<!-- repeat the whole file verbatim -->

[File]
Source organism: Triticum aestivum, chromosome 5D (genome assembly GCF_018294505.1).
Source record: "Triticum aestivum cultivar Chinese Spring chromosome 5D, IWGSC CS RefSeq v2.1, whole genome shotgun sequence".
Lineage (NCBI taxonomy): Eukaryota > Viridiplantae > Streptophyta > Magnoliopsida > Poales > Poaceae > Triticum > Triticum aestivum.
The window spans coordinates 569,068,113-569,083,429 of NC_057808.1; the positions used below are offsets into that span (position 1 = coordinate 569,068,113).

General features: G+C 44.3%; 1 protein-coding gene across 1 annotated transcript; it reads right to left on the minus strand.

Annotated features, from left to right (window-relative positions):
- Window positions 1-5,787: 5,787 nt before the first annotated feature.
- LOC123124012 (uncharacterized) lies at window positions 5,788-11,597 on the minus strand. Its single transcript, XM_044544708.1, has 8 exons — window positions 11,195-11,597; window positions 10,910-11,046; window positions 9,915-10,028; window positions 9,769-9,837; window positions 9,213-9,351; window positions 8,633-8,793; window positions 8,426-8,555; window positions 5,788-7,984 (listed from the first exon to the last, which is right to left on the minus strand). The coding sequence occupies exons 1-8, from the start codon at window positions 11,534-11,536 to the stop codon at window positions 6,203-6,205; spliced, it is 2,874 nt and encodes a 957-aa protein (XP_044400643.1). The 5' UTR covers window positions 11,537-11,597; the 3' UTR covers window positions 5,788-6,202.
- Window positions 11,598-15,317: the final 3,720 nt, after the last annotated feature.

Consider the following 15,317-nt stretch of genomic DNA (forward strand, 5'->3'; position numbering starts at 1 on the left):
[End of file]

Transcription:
Source organism: Triticum aestivum, chromosome 5D (genome assembly GCF_018294505.1).
Source record: "Triticum aestivum cultivar Chinese Spring chromosome 5D, IWGSC CS RefSeq v2.1, whole genome shotgun sequence".
Lineage (NCBI taxonomy): Eukaryota > Viridiplantae > Streptophyta > Magnoliopsida > Poales > Poaceae > Triticum > Triticum aestivum.
The window spans coordinates 569,068,113-569,083,429 of NC_057808.1; the positions used below are offsets into that span (position 1 = coordinate 569,068,113).

General features: G+C 44.3%; 1 protein-coding gene across 1 annotated transcript; it reads right to left on the minus strand.

Annotated features, from left to right (window-relative positions):
- Window positions 1-5,787: 5,787 nt before the first annotated feature.
- LOC123124012 (uncharacterized) lies at window positions 5,788-11,597 on the minus strand. Its single transcript, XM_044544708.1, has 8 exons — window positions 11,195-11,597; window positions 10,910-11,046; window positions 9,915-10,028; window positions 9,769-9,837; window positions 9,213-9,351; window positions 8,633-8,793; window positions 8,426-8,555; window positions 5,788-7,984 (listed from the first exon to the last, which is right to left on the minus strand). The coding sequence occupies exons 1-8, from the start codon at window positions 11,534-11,536 to the stop codon at window positions 6,203-6,205; spliced, it is 2,874 nt and encodes a 957-aa protein (XP_044400643.1). The 5' UTR covers window positions 11,537-11,597; the 3' UTR covers window positions 5,788-6,202.
- Window positions 11,598-15,317: the final 3,720 nt, after the last annotated feature.

Consider the following 15,317-nt stretch of genomic DNA (forward strand, 5'->3'; position numbering starts at 1 on the left):